Rare and embracing independence

Belinda spoke with HFA about her journey to tackle life independently with factor X (10) deficiency.

young woman with a map - andrea piacquadio for pexels.com

It’s the goal of many young people to leave home and see the world. But taking charge of your life to achieve this can have its challenges, especially if you have a rare clotting factor deficiency.

Belinda was diagnosed with factor X deficiency as a newborn when she had the routine heel prick test and her mother noticed that it didn’t stop bleeding. Neither of her two older brothers had a bleeding disorder and it was later found that there was no family history as well. 

Factor X deficiency occurs in 1 in a million people and Belinda has the severe form. ‘I describe it by saying my blood doesn’t clot at all,’ she said.

Speaking up

Growing up with a very rare health condition involved watching her mother advocate for her and learning that she would need to speak up for herself. Even in large cities many health professionals have never had a patient with a rare clotting factor deficiency. When she was younger Belinda lived in a remote outback town. ‘Things have changed now but in those days factor X deficiency was sometimes described as a type of haemophilia,’ explained Belinda. ‘At times the hospital staff didn’t believe Mum, because “only boys have haemophilia’’!’

Testing boundaries

‘I hated having to have factor treatment and knowing I had to do it all the time. And every time I had a period, I needed a double dose. So I got to a point in my teens where I would push the boundaries with my treatment and then get a bleed.’

Her parents understood that she needed to test the waters and try things out for herself. 

‘My parents were amazing. They never bubble-wrapped me – the only thing I wasn’t allowed to do was ride motorbikes.’

Managing treatment

Infusing her treatment was a struggle for Belinda. For most of her life this has involved injecting the treatment into a port, a small device surgically implanted under the skin, usually the chest.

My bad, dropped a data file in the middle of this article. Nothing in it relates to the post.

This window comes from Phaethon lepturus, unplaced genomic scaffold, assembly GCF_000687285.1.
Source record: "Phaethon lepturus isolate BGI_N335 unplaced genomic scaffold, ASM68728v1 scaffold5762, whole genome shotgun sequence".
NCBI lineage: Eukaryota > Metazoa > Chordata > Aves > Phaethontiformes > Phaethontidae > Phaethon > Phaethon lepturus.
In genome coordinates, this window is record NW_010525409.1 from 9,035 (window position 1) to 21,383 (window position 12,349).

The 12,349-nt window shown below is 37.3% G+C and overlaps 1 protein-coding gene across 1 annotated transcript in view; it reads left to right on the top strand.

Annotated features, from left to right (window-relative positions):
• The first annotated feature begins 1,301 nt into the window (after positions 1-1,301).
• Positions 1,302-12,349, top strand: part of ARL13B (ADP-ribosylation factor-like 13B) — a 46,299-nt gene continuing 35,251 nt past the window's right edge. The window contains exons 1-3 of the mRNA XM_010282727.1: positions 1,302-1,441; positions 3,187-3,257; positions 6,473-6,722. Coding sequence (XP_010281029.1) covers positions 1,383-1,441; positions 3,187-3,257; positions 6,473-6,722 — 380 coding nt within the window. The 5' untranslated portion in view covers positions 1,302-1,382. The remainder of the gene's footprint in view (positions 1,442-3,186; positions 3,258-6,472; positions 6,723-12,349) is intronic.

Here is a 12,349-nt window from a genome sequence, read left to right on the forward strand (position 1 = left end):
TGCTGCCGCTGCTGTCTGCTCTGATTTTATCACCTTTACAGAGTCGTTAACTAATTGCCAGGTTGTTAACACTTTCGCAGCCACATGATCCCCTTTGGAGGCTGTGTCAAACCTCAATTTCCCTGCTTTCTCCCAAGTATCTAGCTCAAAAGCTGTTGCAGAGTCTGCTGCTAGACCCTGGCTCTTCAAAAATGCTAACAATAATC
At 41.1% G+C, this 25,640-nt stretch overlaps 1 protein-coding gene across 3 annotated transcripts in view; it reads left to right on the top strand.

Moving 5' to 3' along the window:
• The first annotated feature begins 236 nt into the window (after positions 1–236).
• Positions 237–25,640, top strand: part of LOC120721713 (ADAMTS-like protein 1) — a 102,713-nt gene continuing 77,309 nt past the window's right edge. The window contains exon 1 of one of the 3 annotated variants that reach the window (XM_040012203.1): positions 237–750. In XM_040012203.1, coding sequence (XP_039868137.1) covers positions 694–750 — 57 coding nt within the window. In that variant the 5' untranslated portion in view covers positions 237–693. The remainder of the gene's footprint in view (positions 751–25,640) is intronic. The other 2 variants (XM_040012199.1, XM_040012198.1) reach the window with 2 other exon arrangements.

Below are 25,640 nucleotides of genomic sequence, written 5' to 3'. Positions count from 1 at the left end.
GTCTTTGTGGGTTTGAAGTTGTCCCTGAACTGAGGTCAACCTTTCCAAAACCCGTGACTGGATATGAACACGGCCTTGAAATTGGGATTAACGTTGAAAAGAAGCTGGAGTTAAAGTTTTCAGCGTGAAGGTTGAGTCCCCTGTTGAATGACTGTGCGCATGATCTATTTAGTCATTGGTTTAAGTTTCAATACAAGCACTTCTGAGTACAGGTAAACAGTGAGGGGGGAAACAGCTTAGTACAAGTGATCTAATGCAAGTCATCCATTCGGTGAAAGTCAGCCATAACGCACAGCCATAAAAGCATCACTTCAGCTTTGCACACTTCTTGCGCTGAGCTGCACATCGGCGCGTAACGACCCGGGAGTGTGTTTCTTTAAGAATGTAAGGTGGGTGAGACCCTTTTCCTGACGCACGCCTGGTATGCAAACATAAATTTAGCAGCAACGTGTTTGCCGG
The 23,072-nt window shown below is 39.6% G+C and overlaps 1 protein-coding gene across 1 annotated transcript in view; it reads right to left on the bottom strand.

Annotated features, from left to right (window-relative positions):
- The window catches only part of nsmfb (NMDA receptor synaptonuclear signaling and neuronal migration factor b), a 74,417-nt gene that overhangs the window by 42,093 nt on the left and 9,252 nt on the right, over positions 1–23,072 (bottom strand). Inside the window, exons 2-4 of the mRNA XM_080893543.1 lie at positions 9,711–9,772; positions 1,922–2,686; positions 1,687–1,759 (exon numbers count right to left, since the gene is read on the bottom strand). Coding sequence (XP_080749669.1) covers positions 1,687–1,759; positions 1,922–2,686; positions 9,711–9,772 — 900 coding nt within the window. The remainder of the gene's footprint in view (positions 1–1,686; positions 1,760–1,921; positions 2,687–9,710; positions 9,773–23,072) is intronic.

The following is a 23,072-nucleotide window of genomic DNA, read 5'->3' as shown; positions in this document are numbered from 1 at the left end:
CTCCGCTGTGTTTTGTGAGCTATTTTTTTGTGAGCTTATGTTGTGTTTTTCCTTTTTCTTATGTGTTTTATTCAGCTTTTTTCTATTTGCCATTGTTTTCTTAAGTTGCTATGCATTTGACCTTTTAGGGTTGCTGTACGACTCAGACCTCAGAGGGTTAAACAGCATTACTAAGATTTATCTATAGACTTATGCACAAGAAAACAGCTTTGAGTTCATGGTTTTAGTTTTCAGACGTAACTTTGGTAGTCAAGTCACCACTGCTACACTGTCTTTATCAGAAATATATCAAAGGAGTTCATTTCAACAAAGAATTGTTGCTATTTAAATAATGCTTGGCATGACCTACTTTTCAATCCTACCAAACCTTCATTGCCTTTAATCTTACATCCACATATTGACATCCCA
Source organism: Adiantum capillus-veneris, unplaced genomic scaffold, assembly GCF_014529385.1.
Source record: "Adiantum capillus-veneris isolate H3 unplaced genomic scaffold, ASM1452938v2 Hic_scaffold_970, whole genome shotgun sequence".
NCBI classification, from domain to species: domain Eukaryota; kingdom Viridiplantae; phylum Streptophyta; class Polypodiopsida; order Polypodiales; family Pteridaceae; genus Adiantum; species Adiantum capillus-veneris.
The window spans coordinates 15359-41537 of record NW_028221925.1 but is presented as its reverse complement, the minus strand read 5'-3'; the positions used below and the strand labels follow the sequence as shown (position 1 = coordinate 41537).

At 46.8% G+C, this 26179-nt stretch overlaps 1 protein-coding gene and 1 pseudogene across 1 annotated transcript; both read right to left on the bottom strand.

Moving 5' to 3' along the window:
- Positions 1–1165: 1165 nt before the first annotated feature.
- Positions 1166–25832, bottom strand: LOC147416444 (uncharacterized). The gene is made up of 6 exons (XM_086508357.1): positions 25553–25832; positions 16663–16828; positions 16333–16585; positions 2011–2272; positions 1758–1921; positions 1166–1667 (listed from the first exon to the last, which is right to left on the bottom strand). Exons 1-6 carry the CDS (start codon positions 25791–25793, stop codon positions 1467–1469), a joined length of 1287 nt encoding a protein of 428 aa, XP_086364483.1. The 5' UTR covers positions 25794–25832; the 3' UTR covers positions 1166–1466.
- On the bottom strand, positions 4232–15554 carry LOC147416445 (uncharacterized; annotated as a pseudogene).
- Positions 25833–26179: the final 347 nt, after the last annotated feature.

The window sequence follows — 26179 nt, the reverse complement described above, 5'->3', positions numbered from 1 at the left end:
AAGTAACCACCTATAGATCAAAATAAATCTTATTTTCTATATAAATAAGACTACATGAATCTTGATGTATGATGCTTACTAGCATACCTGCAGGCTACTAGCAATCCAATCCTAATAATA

‘My veins are pretty shocking and so at a young age I got a port, something I still have today. My mum was infusing me at home, which was great, but it didn’t give me any independence as she was the only one that could do it. I never thought I could leave Mum, but I was determined to learn to infuse myself via the port and become independent.’

Treatment is still an area where she feels vulnerable.

‘My biggest fear is losing the port as I cannot infuse into my veins. Last year I got an infection in the port from a wound on my arm. I was able to get rid of the infection and get a new port, but I was very worried during that time.’

Relationships

Like many young people with bleeding disorders, Belinda treats her personal relationships carefully and thinks about when to tell new potential partners and how.

‘Meeting new people is always a dilemma. On a first date they might see my scars and ask about them. I live with a wonderful housemate who knows all about my bleeding disorder and understands where I am coming from.’ For Belinda, this means being in control of when she tells someone new about her bleeding disorder. ‘We have ensured that all my supplies are in a separate fridge and not on show.’

Connecting to others

Connecting to other people with bleeding disorders is important to Belinda. She started going to Foundation community camps when she was 16 years old and joined the local foundation committee as a young adult.

What are Belinda’s tips for other young people with bleeding disorders?

Triumphant girl in nature - andrea piacquadio for pexels.com
  • Reach out for support
  • Be part of your local foundation, attend functions and camps
  • Work at becoming independent – and you may need to figure out how to do some things yourself
  • Don’t let your bleeding disorder stop you (within reason!)

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